Final Thoughts

Email is a critical communication tool. But today, it falls flat as a reliable tool to manage customer orders at scale. It causes delays in the order process and creates a chaotic experience for both customers and your team. As an operator, do you want to create that kind of experience for customers and employees?

Why Digital Relationships with Your Customers Matter

Up until March of 2020, the relationships that OCS operators built with customers were mainly done through routine face-to-face interactions: regular visits from drivers and sales reps to key accounts to make sure needs were being met and exceeded. But once everything shut down due to Covid, many operators struggled to maintain some of those relationships. After all, what’s there to even do when your customers close their doors? A lot, actually.

It sounds counterintuitive, but staying top of mind when your customers don’t need your service helps in the long run. Eventually, once they are ready for what you offer, you’ll be one of the first companies they contact. This is what sales and marketing pros call mindshare, and leveraging online tools and mediums can do the trick.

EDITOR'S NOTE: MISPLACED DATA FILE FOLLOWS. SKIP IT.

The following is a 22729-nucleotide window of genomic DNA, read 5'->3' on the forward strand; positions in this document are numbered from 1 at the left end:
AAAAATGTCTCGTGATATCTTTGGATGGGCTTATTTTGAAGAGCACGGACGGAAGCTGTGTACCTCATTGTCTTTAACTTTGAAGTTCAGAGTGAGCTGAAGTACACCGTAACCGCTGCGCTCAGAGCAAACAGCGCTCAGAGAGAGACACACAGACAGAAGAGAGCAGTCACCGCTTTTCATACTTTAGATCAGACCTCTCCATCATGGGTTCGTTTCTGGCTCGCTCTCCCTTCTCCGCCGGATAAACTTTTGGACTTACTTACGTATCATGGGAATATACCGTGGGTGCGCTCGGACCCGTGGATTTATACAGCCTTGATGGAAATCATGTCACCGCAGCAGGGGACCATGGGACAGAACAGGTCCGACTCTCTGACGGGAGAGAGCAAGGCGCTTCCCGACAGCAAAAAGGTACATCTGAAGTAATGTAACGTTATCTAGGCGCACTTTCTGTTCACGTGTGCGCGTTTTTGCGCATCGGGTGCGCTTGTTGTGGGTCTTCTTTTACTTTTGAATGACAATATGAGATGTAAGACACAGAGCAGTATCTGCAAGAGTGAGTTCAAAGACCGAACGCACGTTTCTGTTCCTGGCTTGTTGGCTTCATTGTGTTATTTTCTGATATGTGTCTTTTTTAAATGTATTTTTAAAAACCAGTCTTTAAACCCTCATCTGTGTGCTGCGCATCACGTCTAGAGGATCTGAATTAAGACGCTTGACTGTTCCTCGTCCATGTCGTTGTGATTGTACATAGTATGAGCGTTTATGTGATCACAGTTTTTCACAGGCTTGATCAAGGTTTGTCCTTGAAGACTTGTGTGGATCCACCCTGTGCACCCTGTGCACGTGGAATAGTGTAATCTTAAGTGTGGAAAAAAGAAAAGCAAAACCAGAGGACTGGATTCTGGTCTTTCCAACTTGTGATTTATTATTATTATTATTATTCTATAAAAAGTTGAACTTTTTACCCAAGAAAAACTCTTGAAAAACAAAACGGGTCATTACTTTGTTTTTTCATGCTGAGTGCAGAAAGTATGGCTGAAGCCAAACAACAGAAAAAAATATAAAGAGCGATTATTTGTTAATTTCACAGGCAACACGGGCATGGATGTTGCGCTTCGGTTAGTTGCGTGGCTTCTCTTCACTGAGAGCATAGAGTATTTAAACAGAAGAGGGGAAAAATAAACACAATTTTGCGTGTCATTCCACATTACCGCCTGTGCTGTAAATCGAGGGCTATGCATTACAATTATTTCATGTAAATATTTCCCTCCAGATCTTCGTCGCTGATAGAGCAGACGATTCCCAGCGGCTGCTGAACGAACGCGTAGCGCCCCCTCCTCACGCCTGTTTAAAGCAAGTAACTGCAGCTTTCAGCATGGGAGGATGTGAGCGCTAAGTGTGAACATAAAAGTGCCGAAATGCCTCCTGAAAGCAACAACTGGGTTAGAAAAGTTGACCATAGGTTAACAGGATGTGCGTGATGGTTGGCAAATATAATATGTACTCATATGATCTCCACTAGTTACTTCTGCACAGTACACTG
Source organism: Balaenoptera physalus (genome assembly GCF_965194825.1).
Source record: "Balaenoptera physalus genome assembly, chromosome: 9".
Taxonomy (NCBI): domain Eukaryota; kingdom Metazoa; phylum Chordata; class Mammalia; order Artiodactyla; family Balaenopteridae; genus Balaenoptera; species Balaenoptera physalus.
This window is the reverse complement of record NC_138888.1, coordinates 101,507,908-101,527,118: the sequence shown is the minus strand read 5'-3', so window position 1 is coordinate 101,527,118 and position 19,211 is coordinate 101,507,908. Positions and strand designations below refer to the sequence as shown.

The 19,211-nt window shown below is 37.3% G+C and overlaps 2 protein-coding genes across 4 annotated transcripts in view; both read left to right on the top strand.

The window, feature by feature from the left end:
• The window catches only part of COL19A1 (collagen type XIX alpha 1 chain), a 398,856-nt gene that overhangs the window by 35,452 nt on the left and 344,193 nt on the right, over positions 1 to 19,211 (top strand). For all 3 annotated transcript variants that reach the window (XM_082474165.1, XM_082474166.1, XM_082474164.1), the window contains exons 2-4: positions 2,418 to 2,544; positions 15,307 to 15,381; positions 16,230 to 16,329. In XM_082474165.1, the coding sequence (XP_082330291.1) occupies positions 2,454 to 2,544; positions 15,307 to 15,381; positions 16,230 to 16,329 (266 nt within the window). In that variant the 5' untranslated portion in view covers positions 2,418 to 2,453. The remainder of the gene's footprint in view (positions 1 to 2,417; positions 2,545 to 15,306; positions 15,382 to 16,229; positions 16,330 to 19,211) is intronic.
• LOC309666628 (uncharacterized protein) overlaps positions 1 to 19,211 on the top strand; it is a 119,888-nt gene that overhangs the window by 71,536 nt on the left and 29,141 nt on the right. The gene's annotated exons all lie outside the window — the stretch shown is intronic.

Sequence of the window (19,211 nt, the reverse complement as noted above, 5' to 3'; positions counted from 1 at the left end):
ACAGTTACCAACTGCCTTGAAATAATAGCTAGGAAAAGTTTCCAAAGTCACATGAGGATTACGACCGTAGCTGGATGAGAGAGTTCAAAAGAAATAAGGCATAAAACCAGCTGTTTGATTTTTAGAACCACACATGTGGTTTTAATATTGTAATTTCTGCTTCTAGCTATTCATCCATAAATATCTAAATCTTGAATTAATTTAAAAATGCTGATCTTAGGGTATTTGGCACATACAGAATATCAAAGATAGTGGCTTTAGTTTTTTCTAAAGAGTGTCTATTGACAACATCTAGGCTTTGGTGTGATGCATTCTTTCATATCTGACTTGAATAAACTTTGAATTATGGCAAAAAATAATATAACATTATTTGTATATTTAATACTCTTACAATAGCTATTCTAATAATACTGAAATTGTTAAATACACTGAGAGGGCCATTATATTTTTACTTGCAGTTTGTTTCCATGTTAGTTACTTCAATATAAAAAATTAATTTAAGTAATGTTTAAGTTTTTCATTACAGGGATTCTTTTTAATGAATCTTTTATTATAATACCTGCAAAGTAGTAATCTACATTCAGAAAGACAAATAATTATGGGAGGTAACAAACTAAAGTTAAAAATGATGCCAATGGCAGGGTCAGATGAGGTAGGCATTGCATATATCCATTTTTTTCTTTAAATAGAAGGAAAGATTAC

While in-person meetings will always be the core of building strong relationships with your customers, reinforcing them through digital channels remains an important aspect of serving them well–a big lesson learned in the last two years. Using the right tools and technology effectively can reinforce the face-to-face relationships you’ve built over the years with your customers, and thus better serve their needs.

Out of sight, top of mind

When the pandemic first hit, and some of your best accounts suddenly shuffled employees to a remote working policy, were you in a position to routinely communicate with them? 

Outside of direct phone calls and emails, were you able to reinforce the value of your service and stay top of mind so when the office did reopen, you were right there and ready to pick up where things left off?

Your answer to these questions may be yes, but a lot of operators started to go weeks even months between communicating with some of their customers. 

Across many industries, companies that maintained a strong online presence using social media, their website, and email marketing were able to stay in front of their customers on a regular basis. These efforts helped them stay top of mind so when offices did reopen, and the need for their service arose, they were the ones who got the phone call.